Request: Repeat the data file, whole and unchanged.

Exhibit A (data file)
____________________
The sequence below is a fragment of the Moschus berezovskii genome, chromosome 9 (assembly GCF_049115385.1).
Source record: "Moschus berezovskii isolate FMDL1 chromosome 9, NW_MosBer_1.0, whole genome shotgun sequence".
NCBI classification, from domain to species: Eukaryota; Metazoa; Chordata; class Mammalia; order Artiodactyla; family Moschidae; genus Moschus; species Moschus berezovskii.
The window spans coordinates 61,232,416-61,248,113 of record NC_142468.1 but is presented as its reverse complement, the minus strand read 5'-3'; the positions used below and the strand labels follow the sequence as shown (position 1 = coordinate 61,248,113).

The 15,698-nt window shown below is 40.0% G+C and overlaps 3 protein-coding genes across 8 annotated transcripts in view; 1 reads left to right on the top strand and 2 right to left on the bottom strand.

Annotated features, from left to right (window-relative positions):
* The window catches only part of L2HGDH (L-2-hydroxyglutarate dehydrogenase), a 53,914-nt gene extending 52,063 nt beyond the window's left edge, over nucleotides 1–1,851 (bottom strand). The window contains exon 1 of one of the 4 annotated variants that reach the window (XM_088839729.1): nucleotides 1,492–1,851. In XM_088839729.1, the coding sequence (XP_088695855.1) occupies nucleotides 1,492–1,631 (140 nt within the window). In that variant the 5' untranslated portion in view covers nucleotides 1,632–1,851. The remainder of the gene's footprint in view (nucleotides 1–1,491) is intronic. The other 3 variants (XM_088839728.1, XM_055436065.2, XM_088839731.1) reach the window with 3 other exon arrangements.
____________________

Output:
The sequence below is a fragment of the Moschus berezovskii genome, chromosome 9 (assembly GCF_049115385.1).
Source record: "Moschus berezovskii isolate FMDL1 chromosome 9, NW_MosBer_1.0, whole genome shotgun sequence".
NCBI classification, from domain to species: Eukaryota; Metazoa; Chordata; class Mammalia; order Artiodactyla; family Moschidae; genus Moschus; species Moschus berezovskii.
The window spans coordinates 61,232,416-61,248,113 of record NC_142468.1 but is presented as its reverse complement, the minus strand read 5'-3'; the positions used below and the strand labels follow the sequence as shown (position 1 = coordinate 61,248,113).

The 15,698-nt window shown below is 40.0% G+C and overlaps 3 protein-coding genes across 8 annotated transcripts in view; 1 reads left to right on the top strand and 2 right to left on the bottom strand.

Annotated features, from left to right (window-relative positions):
* The window catches only part of L2HGDH (L-2-hydroxyglutarate dehydrogenase), a 53,914-nt gene extending 52,063 nt beyond the window's left edge, over nucleotides 1–1,851 (bottom strand). The window contains exon 1 of one of the 4 annotated variants that reach the window (XM_088839729.1): nucleotides 1,492–1,851. In XM_088839729.1, the coding sequence (XP_088695855.1) occupies nucleotides 1,492–1,631 (140 nt within the window). In that variant the 5' untranslated portion in view covers nucleotides 1,632–1,851. The remainder of the gene's footprint in view (nucleotides 1–1,491) is intronic. The other 3 variants (XM_088839728.1, XM_055436065.2, XM_088839731.1) reach the window with 3 other exon arrangements.